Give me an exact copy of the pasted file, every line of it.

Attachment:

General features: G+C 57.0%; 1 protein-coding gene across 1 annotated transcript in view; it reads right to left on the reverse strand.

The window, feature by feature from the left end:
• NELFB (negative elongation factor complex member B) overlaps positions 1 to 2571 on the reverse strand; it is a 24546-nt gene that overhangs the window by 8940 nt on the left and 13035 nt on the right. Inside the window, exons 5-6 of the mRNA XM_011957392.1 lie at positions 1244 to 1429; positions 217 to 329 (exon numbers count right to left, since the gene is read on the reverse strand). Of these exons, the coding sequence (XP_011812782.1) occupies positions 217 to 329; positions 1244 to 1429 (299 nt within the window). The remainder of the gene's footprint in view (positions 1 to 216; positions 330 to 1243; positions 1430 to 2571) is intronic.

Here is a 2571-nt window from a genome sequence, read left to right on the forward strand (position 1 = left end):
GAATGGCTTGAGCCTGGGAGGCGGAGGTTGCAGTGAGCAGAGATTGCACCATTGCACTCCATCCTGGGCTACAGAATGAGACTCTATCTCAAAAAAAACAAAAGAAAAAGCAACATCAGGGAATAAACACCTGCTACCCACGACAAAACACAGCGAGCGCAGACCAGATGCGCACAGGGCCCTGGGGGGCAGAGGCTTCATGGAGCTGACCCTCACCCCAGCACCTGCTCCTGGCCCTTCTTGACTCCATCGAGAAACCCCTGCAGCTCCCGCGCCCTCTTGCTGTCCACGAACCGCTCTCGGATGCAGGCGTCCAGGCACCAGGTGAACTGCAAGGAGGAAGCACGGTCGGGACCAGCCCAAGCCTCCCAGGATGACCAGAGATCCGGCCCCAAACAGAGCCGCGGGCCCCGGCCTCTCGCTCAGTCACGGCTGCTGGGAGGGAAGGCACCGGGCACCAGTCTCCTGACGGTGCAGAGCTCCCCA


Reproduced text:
General features: G+C 57.0%; 1 protein-coding gene across 1 annotated transcript in view; it reads right to left on the reverse strand.

The window, feature by feature from the left end:
• NELFB (negative elongation factor complex member B) overlaps positions 1 to 2571 on the reverse strand; it is a 24546-nt gene that overhangs the window by 8940 nt on the left and 13035 nt on the right. Inside the window, exons 5-6 of the mRNA XM_011957392.1 lie at positions 1244 to 1429; positions 217 to 329 (exon numbers count right to left, since the gene is read on the reverse strand). Of these exons, the coding sequence (XP_011812782.1) occupies positions 217 to 329; positions 1244 to 1429 (299 nt within the window). The remainder of the gene's footprint in view (positions 1 to 216; positions 330 to 1243; positions 1430 to 2571) is intronic.

Here is a 2571-nt window from a genome sequence, read left to right on the forward strand (position 1 = left end):
GAATGGCTTGAGCCTGGGAGGCGGAGGTTGCAGTGAGCAGAGATTGCACCATTGCACTCCATCCTGGGCTACAGAATGAGACTCTATCTCAAAAAAAACAAAAGAAAAAGCAACATCAGGGAATAAACACCTGCTACCCACGACAAAACACAGCGAGCGCAGACCAGATGCGCACAGGGCCCTGGGGGGCAGAGGCTTCATGGAGCTGACCCTCACCCCAGCACCTGCTCCTGGCCCTTCTTGACTCCATCGAGAAACCCCTGCAGCTCCCGCGCCCTCTTGCTGTCCACGAACCGCTCTCGGATGCAGGCGTCCAGGCACCAGGTGAACTGCAAGGAGGAAGCACGGTCGGGACCAGCCCAAGCCTCCCAGGATGACCAGAGATCCGGCCCCAAACAGAGCCGCGGGCCCCGGCCTCTCGCTCAGTCACGGCTGCTGGGAGGGAAGGCACCGGGCACCAGTCTCCTGACGGTGCAGAGCTCCCCA